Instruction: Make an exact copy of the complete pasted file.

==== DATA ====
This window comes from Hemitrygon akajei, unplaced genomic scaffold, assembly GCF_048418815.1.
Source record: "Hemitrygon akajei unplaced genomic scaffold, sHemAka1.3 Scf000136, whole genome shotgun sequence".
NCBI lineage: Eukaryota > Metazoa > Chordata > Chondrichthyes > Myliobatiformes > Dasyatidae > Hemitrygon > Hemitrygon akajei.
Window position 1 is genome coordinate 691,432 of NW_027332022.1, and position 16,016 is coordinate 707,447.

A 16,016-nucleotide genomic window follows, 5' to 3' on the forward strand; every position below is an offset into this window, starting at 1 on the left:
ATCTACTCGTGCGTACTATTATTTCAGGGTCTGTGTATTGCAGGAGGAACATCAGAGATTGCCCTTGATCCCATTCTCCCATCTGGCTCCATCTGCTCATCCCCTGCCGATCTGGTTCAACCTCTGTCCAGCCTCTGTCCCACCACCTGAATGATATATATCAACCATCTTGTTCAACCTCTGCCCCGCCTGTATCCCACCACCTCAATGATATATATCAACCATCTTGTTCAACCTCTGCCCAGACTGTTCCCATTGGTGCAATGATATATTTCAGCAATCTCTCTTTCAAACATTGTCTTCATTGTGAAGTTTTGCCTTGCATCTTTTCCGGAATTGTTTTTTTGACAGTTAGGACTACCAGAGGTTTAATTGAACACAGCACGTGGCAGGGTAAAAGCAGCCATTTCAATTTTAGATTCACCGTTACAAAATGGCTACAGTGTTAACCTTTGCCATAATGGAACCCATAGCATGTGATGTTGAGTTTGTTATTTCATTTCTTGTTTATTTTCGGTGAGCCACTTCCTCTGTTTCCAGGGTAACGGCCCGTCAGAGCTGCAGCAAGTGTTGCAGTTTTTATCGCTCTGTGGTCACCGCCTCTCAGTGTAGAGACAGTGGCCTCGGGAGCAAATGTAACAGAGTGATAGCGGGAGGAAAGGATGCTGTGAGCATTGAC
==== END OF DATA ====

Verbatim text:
This window comes from Hemitrygon akajei, unplaced genomic scaffold, assembly GCF_048418815.1.
Source record: "Hemitrygon akajei unplaced genomic scaffold, sHemAka1.3 Scf000136, whole genome shotgun sequence".
NCBI lineage: Eukaryota > Metazoa > Chordata > Chondrichthyes > Myliobatiformes > Dasyatidae > Hemitrygon > Hemitrygon akajei.
Window position 1 is genome coordinate 691,432 of NW_027332022.1, and position 16,016 is coordinate 707,447.

A 16,016-nucleotide genomic window follows, 5' to 3' on the forward strand; every position below is an offset into this window, starting at 1 on the left:
ATCTACTCGTGCGTACTATTATTTCAGGGTCTGTGTATTGCAGGAGGAACATCAGAGATTGCCCTTGATCCCATTCTCCCATCTGGCTCCATCTGCTCATCCCCTGCCGATCTGGTTCAACCTCTGTCCAGCCTCTGTCCCACCACCTGAATGATATATATCAACCATCTTGTTCAACCTCTGCCCCGCCTGTATCCCACCACCTCAATGATATATATCAACCATCTTGTTCAACCTCTGCCCAGACTGTTCCCATTGGTGCAATGATATATTTCAGCAATCTCTCTTTCAAACATTGTCTTCATTGTGAAGTTTTGCCTTGCATCTTTTCCGGAATTGTTTTTTTGACAGTTAGGACTACCAGAGGTTTAATTGAACACAGCACGTGGCAGGGTAAAAGCAGCCATTTCAATTTTAGATTCACCGTTACAAAATGGCTACAGTGTTAACCTTTGCCATAATGGAACCCATAGCATGTGATGTTGAGTTTGTTATTTCATTTCTTGTTTATTTTCGGTGAGCCACTTCCTCTGTTTCCAGGGTAACGGCCCGTCAGAGCTGCAGCAAGTGTTGCAGTTTTTATCGCTCTGTGGTCACCGCCTCTCAGTGTAGAGACAGTGGCCTCGGGAGCAAATGTAACAGAGTGATAGCGGGAGGAAAGGATGCTGTGAGCATTGAC